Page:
Not sheepish, but individ-ewe-al (livredor) wrote,
Not sheepish, but individ-ewe-al

Ethical capitalism

Lots of people don't believe in ethical capitalism, for various reasons. Maybe they think capitalism is inherently unethical as a system and if you participate in it at all you're tainted. Or they think that consumer choices don't really have important ethical consequences. Or they think it's unfair that the extra costs of ethical business practices should be borne by the consumer, meaning that buying ethically becomes a kind of luxury. Or they are Effective Altruists who hold that that the good that can be done by buying the cheapest possible goods and spending the difference on efficient charities that cure childhood illnesses in the developing world outweighs the harm done by increasing the profit of companies that exploit their workers. And all of those criticisms have some merit, but I'm still an idealistic capitalist at heart, so I still worry about these issues.

One place where it's particularly acute is electronics. I am not the kind of ascetic who could live without a smartphone, and I worry a lot about the resource and labour implications of buying the things frequently. But right now my trusty three-year-old Galaxy Note II is on its way to becoming unusable as its battery won't hold charge any more. I am reluctant to replace it with a new shiny phone, though it may come down to that because as mentioned I am not prepared to live without my mobile phone, and if I can only use it when plugged in then I basically don't have a mobile phone any more.

So, I would like some advice:
I'm currently managing by just keeping the phone attached to an external battery, and in some ways I'm minded to just carry on like that, but it's more than doubling the size and weight I'm carrying around, so probably not a long-term solution.

My preferred option in many ways is to replace the battery. I really hate the idea of throwing away an otherwise perfectly good phone because of battery problems, and repairing fits very much better with my values than replacing. Does anyone know if it's possible, or at least how to find out whether it's possible, to replace the battery in a Samsung Galaxy Note II? If it is possible, there is the question of cost; it might be more ethical, but it's not very sensible, to spend the entire cost of a new phone in replacing the battery in a phone that has been far superseded by Moore's Law, and is getting kind of elderly anyway.

If replacing the battery is unfeasible or ridiculously expensive, my next favourite choice is probably to buy a second-hand phone. That way I'm at least not directly contributing to destroying the environment by mining for rare metals, nor to exploitation if not outright enslavement of people extracting the materials, manufacturing the phones, and disposing of the toxic waste when a perfectly functional phone is thrown away because it's not the latest model any more. I mean, it's coming up to Passover, not contributing to slavery is particularly prominent in my mind. The problem is that in a context of built-in obsolescence, a second-hand phone may be pretty much on its last legs even if it's only a year old. And I'm always nervous that many second-hand outlets are really fencing operations; I don't especially want to buy a stolen phone, that's not really more ethical than buying a new one. Perhaps a good compromise would be to buy a manufacture refurbished phone or ex-display one from a reputable company, rather than a rando on eBay or a pawn shop. Does anyone know any trustworthy retail outlets for refurbed phones?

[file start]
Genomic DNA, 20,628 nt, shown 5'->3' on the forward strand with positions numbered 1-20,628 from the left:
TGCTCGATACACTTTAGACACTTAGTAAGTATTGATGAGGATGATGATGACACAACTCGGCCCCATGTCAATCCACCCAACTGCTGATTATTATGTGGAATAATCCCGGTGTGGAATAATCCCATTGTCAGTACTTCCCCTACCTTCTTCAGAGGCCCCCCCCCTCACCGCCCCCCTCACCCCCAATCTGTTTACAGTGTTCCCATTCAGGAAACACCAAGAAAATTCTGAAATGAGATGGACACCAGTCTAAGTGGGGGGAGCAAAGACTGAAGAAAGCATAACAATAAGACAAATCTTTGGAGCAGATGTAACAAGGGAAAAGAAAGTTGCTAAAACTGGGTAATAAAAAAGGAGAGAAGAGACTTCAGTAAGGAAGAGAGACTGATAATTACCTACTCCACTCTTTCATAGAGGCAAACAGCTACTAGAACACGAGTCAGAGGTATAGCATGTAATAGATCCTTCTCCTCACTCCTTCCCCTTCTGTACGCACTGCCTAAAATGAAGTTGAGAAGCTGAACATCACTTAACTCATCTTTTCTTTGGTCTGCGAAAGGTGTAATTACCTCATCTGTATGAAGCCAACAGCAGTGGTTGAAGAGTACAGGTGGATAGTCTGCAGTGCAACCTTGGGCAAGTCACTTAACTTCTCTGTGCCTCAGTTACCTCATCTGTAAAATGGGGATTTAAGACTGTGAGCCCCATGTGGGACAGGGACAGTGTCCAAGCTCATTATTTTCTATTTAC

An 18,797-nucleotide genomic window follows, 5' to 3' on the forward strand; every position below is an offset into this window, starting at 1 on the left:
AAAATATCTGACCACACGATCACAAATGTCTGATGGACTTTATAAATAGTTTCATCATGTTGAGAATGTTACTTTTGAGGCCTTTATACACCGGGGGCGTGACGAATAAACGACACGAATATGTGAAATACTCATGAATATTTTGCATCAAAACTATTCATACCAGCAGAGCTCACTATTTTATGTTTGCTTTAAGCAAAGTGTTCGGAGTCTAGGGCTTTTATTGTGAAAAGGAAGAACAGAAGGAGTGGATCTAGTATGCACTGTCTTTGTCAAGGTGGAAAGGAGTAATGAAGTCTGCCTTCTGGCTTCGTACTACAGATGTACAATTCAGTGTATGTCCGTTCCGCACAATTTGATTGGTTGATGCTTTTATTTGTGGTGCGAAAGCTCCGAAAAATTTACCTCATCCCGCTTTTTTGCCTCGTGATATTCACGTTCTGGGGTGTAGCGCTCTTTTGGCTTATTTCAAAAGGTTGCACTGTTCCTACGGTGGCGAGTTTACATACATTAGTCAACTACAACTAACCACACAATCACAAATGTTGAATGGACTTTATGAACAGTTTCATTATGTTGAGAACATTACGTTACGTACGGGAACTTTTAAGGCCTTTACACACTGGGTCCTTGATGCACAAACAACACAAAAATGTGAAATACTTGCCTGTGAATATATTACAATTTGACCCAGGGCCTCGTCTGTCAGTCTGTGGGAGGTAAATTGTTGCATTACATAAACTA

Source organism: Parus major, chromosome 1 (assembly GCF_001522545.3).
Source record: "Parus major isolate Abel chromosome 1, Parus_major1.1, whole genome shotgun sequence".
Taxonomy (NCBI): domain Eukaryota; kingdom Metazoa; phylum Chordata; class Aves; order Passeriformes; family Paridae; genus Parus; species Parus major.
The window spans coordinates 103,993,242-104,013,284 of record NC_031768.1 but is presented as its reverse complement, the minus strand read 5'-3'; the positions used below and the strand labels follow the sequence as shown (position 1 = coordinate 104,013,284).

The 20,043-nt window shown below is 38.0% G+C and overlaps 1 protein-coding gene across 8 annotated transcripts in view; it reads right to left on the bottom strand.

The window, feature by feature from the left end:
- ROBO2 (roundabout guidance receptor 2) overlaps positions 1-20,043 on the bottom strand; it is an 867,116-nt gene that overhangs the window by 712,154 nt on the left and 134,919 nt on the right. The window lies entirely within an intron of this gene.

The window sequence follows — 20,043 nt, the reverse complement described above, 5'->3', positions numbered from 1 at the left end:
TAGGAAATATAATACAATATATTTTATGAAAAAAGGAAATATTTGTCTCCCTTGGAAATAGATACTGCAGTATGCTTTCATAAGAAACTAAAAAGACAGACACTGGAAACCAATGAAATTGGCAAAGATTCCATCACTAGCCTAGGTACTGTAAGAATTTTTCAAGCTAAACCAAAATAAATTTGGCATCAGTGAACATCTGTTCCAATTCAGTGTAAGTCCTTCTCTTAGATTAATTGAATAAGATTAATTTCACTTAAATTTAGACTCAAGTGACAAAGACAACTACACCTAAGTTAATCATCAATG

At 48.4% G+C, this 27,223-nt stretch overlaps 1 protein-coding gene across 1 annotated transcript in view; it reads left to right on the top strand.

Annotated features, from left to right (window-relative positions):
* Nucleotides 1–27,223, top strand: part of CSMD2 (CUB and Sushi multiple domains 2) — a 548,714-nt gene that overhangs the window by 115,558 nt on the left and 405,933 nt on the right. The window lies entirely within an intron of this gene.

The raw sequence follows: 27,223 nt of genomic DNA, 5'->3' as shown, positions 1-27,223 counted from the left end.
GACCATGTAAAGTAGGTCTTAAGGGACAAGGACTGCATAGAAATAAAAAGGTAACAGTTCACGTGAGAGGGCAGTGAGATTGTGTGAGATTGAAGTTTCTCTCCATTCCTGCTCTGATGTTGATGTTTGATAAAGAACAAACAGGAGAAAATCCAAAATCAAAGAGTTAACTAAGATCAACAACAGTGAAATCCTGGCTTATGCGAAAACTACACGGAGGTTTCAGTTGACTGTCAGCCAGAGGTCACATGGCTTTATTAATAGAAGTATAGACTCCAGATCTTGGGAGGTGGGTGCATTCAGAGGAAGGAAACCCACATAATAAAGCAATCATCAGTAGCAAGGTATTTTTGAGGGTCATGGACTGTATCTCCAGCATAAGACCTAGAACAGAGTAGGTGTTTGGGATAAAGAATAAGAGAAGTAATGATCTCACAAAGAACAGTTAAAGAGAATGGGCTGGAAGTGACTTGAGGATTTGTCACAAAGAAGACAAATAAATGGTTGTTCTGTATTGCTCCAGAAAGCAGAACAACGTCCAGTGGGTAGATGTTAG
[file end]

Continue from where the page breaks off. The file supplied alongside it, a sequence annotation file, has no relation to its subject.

Or I could try buying a phone marketed as ethical, such as the Fairphone. I really like the idea that they're concerned about sourcing their materials ethically as well as having decent labour conditions for the actual manufacture of the phone, though I have heard mixed things about whether they really live up to their hype. But even if they're not substantially more ethical than their rivals in those respects, they do have one clear ethical advantage which is that the phone is designed to be able to be repaired and parts replaced / upgraded in a modular way. That really helps to offset the problem of phones which die after only a couple of years of use. The major downside of the Fairphone is that €500 is quite a bit more than I'm happy to spend on a phone, especially one with a fairly limited feature set. Also, the fact that the phone can in theory be repaired does not mean that I personally will have the skills to repair it, nor that anyone will be prepared to service the phone for me for a reasonable price. And I have heard rumours that Fairphones tend to be unreliable; I would in some ways rather have a phone that just doesn't break, than one that is in theory easy to repair, especially if that 'easy' doesn't translate to 'possible' in the real world.

The other phone that people have recommended as ethical is the OnePlus aka Wileyfox Swift. That's certainly a much better balance of price and features than the Fairphone. But the main reason that it's ethical is that it uses Free software, namely versions of Android without all Google's proprietary bumf and privacy breaking stuff. I am broadly in favour of Free software and broadly negative towards Google, but it's not an ethical principle I'm passionate about. And I'm kind of heavily entangled in the Google Android™ ecosystem for my apps. Now, many of them I could live without; a high proportion are just games, but I do enjoy having pocket games for long journeys, and my partners' children enjoy playing games on my phone as a way of interacting with me that's fairly undemanding for both of us. So, can anyone tell me, how easy is it to use a range of apps on CyanogenMod and similar Free OSes?